For many amateur golf players, the bunkers on any golf course are the burial grounds of their scoring hopes. They typically try to muscle the ball out by taking to much sand, and then leave the ball in the hazard. Or, they fail to take any sand, and pick the ball cleanly – which usually leads to a bladed shot over the green.
Bunker shots are unique for one simple reason – you are not trying to make contact with the ball. In fact, you don’t make contact with the ball. Once you grasp the concept, you’re on the way to improve and taking the fear out of these shots.
The key to great bunker play is the ability to get the ball out and onto the green by sliding the club head underneath the ball. In doing so, the golfer needs to take only a shallow divot of sans. But to do this consistently, you have to understand how to use the bounce and loft on your sand wedge in conjunction with technique.
If you still struggle from the sand, dedicate some quality practice time to bunker play, trying to apply ideas, concepts, and drills we share.
Once you master the basic elements of bunker shot, you’ll begin to understand why the pros typically favor a bunker shot, especially over a green side chip from the deep rough.
Golf is always about the ability to control the ball. With a decent lie in a bunker, you have every chance of imparting spin on the ball and getting it to stop close to the hole. Once you know how to do that, you’ll gain confidence and feel, turn a weakness into a strength, and, like the pros, find out just how easy bunker shots really are.
Here at the Leadbetter Indoor Golf Academy, in Bangkok, we have a state-of-the art short-game play facility with a real sand bunker that offers our students and visitors every opportunity to refine their bunker play.
The fundamentals of the basic bunker shot
Let’s start with a decent lie in the bunker. Take your sand wedge and open the face before completing your grip. This set-up fundamental is essential since it exposes the bounce of the club’s sole, and that allows you to aggressively slide the club through the sand, rather than dig it in with the leading edge.
But notice that we said open the face before completing your grip. Trying to open the club face after you’ve taken your normal grip simply does not work. Trust us on this one. Unless you are magician with your hands, gripping first and then trying to open the blade afterward will ensure it is actually closed or square at impact – and the result will not be good.
The other benefit to ensuring that your club face is open when it hits the sand is that the bounce effect gives you control over how much sand you displace, and that greatly improves your distance control.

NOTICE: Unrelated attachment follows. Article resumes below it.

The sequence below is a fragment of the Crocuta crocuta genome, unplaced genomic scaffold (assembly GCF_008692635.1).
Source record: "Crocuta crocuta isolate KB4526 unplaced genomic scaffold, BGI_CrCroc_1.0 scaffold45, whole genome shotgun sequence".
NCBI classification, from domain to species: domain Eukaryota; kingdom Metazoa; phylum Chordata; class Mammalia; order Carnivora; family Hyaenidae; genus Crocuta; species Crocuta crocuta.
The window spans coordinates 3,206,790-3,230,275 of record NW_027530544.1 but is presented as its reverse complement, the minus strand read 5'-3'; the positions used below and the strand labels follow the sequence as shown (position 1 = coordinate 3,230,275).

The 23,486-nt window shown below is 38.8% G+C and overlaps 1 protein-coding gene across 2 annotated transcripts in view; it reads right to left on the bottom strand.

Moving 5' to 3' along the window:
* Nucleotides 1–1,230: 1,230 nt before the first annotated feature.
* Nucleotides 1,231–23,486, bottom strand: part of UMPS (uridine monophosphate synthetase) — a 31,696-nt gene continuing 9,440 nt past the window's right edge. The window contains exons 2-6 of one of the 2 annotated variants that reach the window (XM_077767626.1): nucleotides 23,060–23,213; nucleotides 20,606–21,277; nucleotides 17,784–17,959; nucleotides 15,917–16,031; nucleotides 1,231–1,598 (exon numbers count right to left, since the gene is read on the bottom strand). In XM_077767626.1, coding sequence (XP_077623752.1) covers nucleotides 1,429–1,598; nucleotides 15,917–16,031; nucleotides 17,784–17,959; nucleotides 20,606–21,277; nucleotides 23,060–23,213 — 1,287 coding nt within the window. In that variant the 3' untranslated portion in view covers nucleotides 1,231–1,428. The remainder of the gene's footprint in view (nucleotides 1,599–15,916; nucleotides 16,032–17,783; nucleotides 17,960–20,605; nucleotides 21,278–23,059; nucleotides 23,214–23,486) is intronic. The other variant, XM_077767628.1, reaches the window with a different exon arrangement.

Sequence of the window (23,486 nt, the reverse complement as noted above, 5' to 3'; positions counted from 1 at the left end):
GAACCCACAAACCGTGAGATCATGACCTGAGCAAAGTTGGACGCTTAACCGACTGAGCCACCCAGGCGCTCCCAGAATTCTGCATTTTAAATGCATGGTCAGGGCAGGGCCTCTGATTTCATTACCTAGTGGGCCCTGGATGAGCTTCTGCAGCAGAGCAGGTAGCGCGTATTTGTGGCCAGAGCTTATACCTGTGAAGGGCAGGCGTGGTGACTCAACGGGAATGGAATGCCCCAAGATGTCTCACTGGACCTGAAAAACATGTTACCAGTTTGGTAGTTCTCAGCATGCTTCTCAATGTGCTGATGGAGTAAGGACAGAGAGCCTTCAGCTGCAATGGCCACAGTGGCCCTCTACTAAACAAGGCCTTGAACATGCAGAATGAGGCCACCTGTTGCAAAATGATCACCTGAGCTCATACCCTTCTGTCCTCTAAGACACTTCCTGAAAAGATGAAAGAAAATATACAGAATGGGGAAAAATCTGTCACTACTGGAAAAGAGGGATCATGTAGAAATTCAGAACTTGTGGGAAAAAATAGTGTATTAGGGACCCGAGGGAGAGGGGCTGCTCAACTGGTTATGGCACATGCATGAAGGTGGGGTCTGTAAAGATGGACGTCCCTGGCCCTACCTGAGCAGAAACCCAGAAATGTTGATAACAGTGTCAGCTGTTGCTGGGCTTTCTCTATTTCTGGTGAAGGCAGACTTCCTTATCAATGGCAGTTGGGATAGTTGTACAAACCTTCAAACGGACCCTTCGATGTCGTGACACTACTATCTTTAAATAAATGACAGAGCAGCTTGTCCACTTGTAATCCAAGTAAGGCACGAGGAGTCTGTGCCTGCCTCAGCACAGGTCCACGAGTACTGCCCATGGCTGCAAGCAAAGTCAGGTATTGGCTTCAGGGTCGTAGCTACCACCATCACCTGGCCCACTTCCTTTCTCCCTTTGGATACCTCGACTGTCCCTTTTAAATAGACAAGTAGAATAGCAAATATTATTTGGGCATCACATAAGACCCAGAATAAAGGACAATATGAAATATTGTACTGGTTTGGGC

Perhaps more than any other shot in golf, hitting out of a hazard starts with the proper address position. Align your body some 20 to 30 degrees open in relation to your target line, with your feet about shoulder width apart. Play the ball forward and maintain about 70 percent of your weight on the left side.
Now set your hands slightly back – unlike the forward shaft lean you use for most chip and pitch shots. This different position is particularly useful in deep, fluffy sand, and another effective set-up key when it comes to maximizing the club’s bounce.
Finally, dig your feet into the sand to establish a firm base. From there, all you need do is trust the design of your sand wedge and swing the club along your body line- focusing your eyes on a spot just a couple of inches behind the ball. Splash the club face through the sand right at that spot.
As with all short game shots, remember to accelerate through the ball. Staying aggressive on sand shots is particularly important, as the cushion of sand between the club face and the ball absorbs the speed of your swing. That’s why most green side sand shots also call for a fairly complete backswing, despite the short distance you are flying the ball.
Which leads us to that other key element of all short-game shots: distance control.
When hitting from the sand, vary the length and speed of your follow-through in conjunction with the openness of the club face to control how far you want the ball to fly. For short bunker shots, open the club face a little more at address and take some pace and length off the follow-through. For a longer shot, open the face a little less- again, before completing your grip- and commit to a more complete follow-trough.
This technique will encourage the ball to carry farther with more forward momentum and roll.